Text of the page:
What is a Public Charter School?

Schoolsk-12.com Staff

What is a Public Charter School  


A “public charter school” is usually defined as a “public school” that is nonsectarian, is chosen by parents for their children, and is open to all students on a space available basis.  A public charter school can be either a newly created school or a conversion of an already operating public school.  A public charter school operates with the approval of a local board of education in accordance with a written Charter Agreement executed between the local board of education and the administrative entity operating the public charter school.  Just as any other public school, a public charter school is subject to federal, state and local laws prohibiting discrimination and must comply with all applicable health and safety laws. 


Why Start a Public Charter School ?


The public charter school movement began more than 30 years ago.   Today, nearly 750,000 students from kindergarten through high school attend the more than 3,000 public charter schools in operation throughout the country. Most public charter schools are granted a charter contract that must be renewed every three to five years.   The school's charter is a performance contract outlining its mission, program, goals, targeted students, assessment methods and academic measurements. 


According to a National Study of Charter Schools report, the three reasons most often cited for creating a public charter school include the realizing of an educational vision; gaining autonomy; and serving a special student population.  Parents, teachers, community/business leaders, entrepreneurs and school districts have all taken an active role in starting public charter schools throughout the Country. In one instance, local businesses also joined in the initiative to make the public charter school a reality.   A local car dealership donated a van used to transport those students who would unable to travel back and forth to school otherwise.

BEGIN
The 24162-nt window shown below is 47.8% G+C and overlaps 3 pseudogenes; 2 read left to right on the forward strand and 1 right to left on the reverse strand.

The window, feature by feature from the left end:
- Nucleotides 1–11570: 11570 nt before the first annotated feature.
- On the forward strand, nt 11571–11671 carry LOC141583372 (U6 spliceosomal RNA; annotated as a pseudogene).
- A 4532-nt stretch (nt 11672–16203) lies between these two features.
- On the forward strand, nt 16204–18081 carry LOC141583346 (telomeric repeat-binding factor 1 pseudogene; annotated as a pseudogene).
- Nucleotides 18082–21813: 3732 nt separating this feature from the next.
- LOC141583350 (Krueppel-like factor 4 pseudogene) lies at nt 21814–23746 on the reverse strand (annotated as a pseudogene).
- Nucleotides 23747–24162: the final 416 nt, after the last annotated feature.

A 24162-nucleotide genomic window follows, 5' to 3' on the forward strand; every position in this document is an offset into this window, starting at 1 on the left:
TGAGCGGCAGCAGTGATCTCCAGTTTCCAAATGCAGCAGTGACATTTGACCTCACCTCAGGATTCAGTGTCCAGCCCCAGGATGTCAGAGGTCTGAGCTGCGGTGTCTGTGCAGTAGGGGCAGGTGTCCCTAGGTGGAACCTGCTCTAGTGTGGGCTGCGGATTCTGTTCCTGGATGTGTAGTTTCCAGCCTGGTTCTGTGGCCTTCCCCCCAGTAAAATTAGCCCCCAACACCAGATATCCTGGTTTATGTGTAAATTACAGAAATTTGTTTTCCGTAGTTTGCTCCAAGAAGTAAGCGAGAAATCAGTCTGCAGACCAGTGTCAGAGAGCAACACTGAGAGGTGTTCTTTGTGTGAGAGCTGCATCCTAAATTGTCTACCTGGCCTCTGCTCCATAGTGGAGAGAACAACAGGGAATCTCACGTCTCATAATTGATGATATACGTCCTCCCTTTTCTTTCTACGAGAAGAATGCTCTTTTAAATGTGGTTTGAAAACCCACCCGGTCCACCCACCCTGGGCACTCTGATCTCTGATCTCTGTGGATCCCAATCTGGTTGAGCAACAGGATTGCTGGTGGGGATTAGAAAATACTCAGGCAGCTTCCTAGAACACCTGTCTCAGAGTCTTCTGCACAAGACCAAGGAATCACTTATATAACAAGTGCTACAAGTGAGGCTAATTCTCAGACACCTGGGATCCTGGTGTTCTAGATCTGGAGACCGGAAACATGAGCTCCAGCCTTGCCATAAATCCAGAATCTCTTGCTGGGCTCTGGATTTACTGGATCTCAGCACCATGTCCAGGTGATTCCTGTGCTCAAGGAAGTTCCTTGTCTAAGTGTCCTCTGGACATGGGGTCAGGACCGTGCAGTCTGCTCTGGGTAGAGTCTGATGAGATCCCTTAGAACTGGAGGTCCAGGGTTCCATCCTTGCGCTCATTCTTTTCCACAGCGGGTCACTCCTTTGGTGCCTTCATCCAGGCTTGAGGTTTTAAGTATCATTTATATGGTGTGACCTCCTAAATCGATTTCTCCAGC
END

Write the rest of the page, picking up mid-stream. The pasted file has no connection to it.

Public Charter School Benefits


Public charter schools offer students several important advantages.   They empower parents and students with more options for a quality public education so that students will meet their academic potential.   In addition to high academic standards, public charter schools also offer small class size and innovative teaching methods.  Although a public charter must meet state performance targets, it has increased flexibility with school approval regulations.   This flexibility is given to the school in return for more accountability. In many ways, public charter schools act as the “research & development” arm of public education.   Since public charter schools have greater flexibility, they tend to attract pioneering educators that can try out new educational approaches.   When proven effective, new teaching methods can then be implemented, tested and modified to meet the needs of students. 

One of the more exciting aspects of a public charter school is that students and their parents choose for a child to attend.   Students enroll in the school because it offers a specific mission in an environment that matches their needs.   This means that students who may have skipped classes at a traditional public school, typically have a low absenteeism rate when they attend a public charter school.  


Public Charter School Funding


Perhaps the greatest challenge facing public charter schools today is receiving adequate education funding.   As previously mentioned, a public charter school does not charge students tuition to attend.   Similar to traditional public schools, funding is provided by the state's adequacy funding allocation.   In essence, the state funding used to educate a student in the traditional public school is reallocated to the public charter school when a child enrolls.


Some critics argue that public charter school funding takes money away from the local school district.   In reality, most public charter school founders see their school as a way to save taxpayers money while also providing more education options for students.   Public charter schools are typically more entrepreneurial and can take advantage of philanthropic gifts.   This means that in the long run, a public charter school is extremely cost-efficient to run.   Additionally, public charter schools help solve the issue of overcrowding in fast-growing cities and towns where additional schools and teachers are needed.